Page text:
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EditorialKartarpur Corridor marred by India’s politics

Kartarpur Corridor marred by India’s politics

November 9 marked the second anniversary of the Kartarpur Corridor, which was inaugurated by Prime Minister Imran Khan to highlight Pakistan’s commitment towards religious freedom and interfaith harmony. The first year of its opening witnessed a large number of Sikh pilgrims, many hailing from India, visiting their holy site. In 2020, the corridor was closed in March, owing to the Coronavirus related restrictions in India and Pakistan. However, with a steady decline in cases reported in both the countries, Pakistan was all set to host 3,000 pilgrims this year. But Indian Prime Minister Narendra Modi and his hardline BJP government seems in no mood to reopen the corridor.

India hosts the majority of the 23 million members of the Sikh community in the world, who are mostly situated in Punjab across the border. With the birth anniversary of the founder of the community set to be observed on November 30th this year, thousands of Sikh pilgrims are waiting on the Indian government to open the passage. Islamabad, along with the community, have urged the BJP regime to reopen the corridor and allow pilgrims to visit the holy site but to no avail. Until the time of writing, according to media reports, the Shiromani Committee and the immigration officials of Kartarpur Corridor in India have not given a definite answer to those inquiring about its reopening. It has been reported that the committee has been delaying the decision as officials state ‘not soon’ in reply to hundreds of queries. It isn’t clear why the Modi government has been delaying the process but racial discrimination cannot be ruled out.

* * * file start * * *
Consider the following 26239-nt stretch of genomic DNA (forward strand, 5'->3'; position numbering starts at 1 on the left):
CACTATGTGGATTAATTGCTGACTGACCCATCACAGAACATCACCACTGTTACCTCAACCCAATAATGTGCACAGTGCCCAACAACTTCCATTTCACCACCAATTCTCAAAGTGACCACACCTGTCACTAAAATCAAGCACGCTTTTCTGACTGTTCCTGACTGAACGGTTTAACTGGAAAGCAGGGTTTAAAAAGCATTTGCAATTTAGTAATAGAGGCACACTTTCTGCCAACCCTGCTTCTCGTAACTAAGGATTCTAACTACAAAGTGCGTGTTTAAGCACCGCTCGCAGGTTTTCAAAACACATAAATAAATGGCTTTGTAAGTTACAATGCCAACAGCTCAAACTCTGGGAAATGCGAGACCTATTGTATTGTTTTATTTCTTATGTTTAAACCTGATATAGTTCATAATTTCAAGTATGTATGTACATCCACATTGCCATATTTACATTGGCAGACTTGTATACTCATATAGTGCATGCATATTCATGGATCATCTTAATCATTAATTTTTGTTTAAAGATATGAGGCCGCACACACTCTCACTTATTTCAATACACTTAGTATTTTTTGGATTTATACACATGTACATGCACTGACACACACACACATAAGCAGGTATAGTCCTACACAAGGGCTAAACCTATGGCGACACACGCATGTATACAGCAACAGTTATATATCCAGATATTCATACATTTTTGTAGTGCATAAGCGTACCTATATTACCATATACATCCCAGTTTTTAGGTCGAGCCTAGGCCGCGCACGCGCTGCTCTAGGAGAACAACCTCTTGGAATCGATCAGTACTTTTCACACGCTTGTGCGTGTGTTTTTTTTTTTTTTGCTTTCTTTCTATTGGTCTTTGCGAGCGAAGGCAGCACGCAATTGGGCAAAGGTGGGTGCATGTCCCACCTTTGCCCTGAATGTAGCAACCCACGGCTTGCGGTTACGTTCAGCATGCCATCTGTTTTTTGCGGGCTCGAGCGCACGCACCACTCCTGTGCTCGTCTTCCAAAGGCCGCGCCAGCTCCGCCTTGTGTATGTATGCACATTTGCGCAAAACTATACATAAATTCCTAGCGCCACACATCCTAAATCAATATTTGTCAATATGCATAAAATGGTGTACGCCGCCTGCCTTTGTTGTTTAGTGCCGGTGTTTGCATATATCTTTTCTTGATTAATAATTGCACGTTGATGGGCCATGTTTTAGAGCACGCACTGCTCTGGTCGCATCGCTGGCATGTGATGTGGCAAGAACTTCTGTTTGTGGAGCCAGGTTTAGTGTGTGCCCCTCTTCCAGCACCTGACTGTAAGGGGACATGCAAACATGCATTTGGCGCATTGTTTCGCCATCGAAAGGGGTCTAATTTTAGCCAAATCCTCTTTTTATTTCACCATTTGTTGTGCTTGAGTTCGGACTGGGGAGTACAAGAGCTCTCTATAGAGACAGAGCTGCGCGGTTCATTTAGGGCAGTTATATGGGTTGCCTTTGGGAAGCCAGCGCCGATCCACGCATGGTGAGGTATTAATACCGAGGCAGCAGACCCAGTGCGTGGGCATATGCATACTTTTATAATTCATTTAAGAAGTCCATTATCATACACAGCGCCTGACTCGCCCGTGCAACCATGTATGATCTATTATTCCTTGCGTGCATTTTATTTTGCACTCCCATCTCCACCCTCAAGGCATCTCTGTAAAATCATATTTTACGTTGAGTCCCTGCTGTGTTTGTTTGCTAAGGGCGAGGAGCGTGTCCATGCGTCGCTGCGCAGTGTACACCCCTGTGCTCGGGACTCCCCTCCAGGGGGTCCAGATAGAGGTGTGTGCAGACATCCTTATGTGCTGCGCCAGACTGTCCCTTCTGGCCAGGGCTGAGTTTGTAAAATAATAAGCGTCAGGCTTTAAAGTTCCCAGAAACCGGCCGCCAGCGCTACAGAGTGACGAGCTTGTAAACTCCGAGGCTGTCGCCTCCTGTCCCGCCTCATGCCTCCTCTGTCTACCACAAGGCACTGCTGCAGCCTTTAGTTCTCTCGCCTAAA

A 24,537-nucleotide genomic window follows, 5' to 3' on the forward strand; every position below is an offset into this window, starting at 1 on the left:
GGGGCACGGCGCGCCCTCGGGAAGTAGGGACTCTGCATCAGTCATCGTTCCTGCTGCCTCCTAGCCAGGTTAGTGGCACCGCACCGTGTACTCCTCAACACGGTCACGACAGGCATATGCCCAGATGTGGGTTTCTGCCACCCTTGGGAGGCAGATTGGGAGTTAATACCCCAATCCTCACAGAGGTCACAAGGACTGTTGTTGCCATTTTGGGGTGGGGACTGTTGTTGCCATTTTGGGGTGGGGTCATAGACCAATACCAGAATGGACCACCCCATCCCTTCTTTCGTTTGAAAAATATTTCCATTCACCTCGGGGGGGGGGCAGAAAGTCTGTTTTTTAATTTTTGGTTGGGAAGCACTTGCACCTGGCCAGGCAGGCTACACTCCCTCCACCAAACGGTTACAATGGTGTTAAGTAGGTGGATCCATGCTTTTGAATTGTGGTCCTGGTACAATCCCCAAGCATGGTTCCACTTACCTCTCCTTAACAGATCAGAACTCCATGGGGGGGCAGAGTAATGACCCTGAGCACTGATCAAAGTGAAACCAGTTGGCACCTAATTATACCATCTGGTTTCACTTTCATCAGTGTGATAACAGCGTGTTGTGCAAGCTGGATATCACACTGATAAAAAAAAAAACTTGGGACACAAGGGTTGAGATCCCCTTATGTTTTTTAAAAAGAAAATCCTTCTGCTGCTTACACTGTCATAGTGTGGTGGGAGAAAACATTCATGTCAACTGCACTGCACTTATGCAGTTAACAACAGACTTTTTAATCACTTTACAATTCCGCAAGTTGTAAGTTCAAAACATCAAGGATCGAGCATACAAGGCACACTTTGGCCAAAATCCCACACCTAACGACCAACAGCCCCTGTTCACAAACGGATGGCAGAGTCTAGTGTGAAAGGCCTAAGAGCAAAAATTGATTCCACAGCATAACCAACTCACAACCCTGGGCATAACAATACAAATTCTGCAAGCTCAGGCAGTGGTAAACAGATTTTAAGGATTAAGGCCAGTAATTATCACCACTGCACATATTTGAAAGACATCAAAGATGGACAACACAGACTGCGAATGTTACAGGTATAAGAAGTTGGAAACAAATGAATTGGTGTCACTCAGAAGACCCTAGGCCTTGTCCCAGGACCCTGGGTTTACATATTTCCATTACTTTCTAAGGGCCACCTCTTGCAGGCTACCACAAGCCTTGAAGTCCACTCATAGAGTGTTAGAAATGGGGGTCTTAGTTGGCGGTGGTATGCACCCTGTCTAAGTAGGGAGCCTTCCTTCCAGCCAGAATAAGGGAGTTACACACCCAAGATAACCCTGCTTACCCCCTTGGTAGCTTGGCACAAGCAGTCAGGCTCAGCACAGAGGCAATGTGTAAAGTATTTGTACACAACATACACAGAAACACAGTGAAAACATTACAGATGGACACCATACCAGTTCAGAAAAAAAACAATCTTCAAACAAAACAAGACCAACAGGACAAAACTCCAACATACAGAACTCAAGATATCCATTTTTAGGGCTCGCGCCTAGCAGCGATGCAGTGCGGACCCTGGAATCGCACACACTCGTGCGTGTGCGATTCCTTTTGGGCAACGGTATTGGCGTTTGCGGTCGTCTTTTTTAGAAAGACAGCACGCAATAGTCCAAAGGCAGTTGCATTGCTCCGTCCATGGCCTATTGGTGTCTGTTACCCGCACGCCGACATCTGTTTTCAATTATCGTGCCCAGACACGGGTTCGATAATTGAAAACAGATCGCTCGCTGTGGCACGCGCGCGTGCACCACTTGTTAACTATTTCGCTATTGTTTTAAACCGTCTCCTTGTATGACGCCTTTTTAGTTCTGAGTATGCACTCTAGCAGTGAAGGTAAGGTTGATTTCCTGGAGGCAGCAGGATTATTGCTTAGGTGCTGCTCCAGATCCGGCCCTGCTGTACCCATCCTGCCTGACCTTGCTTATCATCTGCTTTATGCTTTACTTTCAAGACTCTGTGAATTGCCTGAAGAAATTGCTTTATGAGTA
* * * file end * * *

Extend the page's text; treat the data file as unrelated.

Considering the violence meted out to the Sikh community during this year’s farmers’ protest, there is ample evidence of the growing xenophobia in once ‘secular’ India. It must be noted that just last month, four members of the community were brutally crushed to death by a speeding car driven by a BJP state minister’s son, on the site of the protests. The case was not only hushed up with little to no coverage of the incident but the minister’s son was also released. Under Modi, religious discrimination in India has been at an all-time high with the Muslim minority facing the worse. It is, however, hoped that the BJP regime takes a decision in favour of the aggrieved Sikh community and not play politics by keeping religious sentiments at stake.

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